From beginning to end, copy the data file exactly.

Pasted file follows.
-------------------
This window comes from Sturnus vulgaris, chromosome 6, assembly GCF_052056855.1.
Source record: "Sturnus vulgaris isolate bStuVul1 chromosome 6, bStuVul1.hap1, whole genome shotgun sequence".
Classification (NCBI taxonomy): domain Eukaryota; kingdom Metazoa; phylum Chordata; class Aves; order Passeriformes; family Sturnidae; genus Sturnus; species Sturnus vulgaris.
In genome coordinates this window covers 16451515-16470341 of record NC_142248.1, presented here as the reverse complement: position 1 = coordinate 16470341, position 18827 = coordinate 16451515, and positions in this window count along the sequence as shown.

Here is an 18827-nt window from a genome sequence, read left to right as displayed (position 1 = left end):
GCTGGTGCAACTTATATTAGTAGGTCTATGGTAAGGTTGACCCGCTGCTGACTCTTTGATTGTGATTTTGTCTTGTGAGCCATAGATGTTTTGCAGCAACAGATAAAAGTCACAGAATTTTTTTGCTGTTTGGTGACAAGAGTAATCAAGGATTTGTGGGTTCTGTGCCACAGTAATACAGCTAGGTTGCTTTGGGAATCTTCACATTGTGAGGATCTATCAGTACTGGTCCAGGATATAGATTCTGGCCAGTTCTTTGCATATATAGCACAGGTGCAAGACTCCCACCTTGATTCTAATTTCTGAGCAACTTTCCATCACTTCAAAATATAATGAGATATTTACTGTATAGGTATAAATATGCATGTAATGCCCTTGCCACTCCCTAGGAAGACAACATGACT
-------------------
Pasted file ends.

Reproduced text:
This window comes from Sturnus vulgaris, chromosome 6, assembly GCF_052056855.1.
Source record: "Sturnus vulgaris isolate bStuVul1 chromosome 6, bStuVul1.hap1, whole genome shotgun sequence".
Classification (NCBI taxonomy): domain Eukaryota; kingdom Metazoa; phylum Chordata; class Aves; order Passeriformes; family Sturnidae; genus Sturnus; species Sturnus vulgaris.
In genome coordinates this window covers 16451515-16470341 of record NC_142248.1, presented here as the reverse complement: position 1 = coordinate 16470341, position 18827 = coordinate 16451515, and positions in this window count along the sequence as shown.

Here is an 18827-nt window from a genome sequence, read left to right as displayed (position 1 = left end):
GCTGGTGCAACTTATATTAGTAGGTCTATGGTAAGGTTGACCCGCTGCTGACTCTTTGATTGTGATTTTGTCTTGTGAGCCATAGATGTTTTGCAGCAACAGATAAAAGTCACAGAATTTTTTTGCTGTTTGGTGACAAGAGTAATCAAGGATTTGTGGGTTCTGTGCCACAGTAATACAGCTAGGTTGCTTTGGGAATCTTCACATTGTGAGGATCTATCAGTACTGGTCCAGGATATAGATTCTGGCCAGTTCTTTGCATATATAGCACAGGTGCAAGACTCCCACCTTGATTCTAATTTCTGAGCAACTTTCCATCACTTCAAAATATAATGAGATATTTACTGTATAGGTATAAATATGCATGTAATGCCCTTGCCACTCCCTAGGAAGACAACATGACT